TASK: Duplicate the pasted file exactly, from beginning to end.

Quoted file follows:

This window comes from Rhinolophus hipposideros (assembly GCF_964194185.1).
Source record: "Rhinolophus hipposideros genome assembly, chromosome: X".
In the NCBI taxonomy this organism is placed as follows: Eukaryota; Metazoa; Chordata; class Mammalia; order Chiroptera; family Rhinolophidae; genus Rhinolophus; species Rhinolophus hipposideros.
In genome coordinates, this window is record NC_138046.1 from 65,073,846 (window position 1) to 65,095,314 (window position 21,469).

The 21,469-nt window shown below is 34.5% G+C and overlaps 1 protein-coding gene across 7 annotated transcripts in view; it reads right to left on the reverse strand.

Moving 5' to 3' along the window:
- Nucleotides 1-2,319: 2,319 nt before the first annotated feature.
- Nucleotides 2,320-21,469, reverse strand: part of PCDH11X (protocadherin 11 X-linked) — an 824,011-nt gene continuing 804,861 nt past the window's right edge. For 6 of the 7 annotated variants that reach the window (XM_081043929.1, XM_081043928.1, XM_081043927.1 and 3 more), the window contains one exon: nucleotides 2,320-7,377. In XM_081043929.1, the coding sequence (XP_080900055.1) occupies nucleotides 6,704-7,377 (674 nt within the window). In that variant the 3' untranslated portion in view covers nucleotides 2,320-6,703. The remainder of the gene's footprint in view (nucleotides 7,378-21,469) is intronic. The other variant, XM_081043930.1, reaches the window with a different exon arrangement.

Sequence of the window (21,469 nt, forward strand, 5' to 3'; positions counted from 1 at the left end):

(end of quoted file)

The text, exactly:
This window comes from Rhinolophus hipposideros (assembly GCF_964194185.1).
Source record: "Rhinolophus hipposideros genome assembly, chromosome: X".
In the NCBI taxonomy this organism is placed as follows: Eukaryota; Metazoa; Chordata; class Mammalia; order Chiroptera; family Rhinolophidae; genus Rhinolophus; species Rhinolophus hipposideros.
In genome coordinates, this window is record NC_138046.1 from 65,073,846 (window position 1) to 65,095,314 (window position 21,469).

The 21,469-nt window shown below is 34.5% G+C and overlaps 1 protein-coding gene across 7 annotated transcripts in view; it reads right to left on the reverse strand.

Moving 5' to 3' along the window:
- Nucleotides 1-2,319: 2,319 nt before the first annotated feature.
- Nucleotides 2,320-21,469, reverse strand: part of PCDH11X (protocadherin 11 X-linked) — an 824,011-nt gene continuing 804,861 nt past the window's right edge. For 6 of the 7 annotated variants that reach the window (XM_081043929.1, XM_081043928.1, XM_081043927.1 and 3 more), the window contains one exon: nucleotides 2,320-7,377. In XM_081043929.1, the coding sequence (XP_080900055.1) occupies nucleotides 6,704-7,377 (674 nt within the window). In that variant the 3' untranslated portion in view covers nucleotides 2,320-6,703. The remainder of the gene's footprint in view (nucleotides 7,378-21,469) is intronic. The other variant, XM_081043930.1, reaches the window with a different exon arrangement.

Sequence of the window (21,469 nt, forward strand, 5' to 3'; positions counted from 1 at the left end):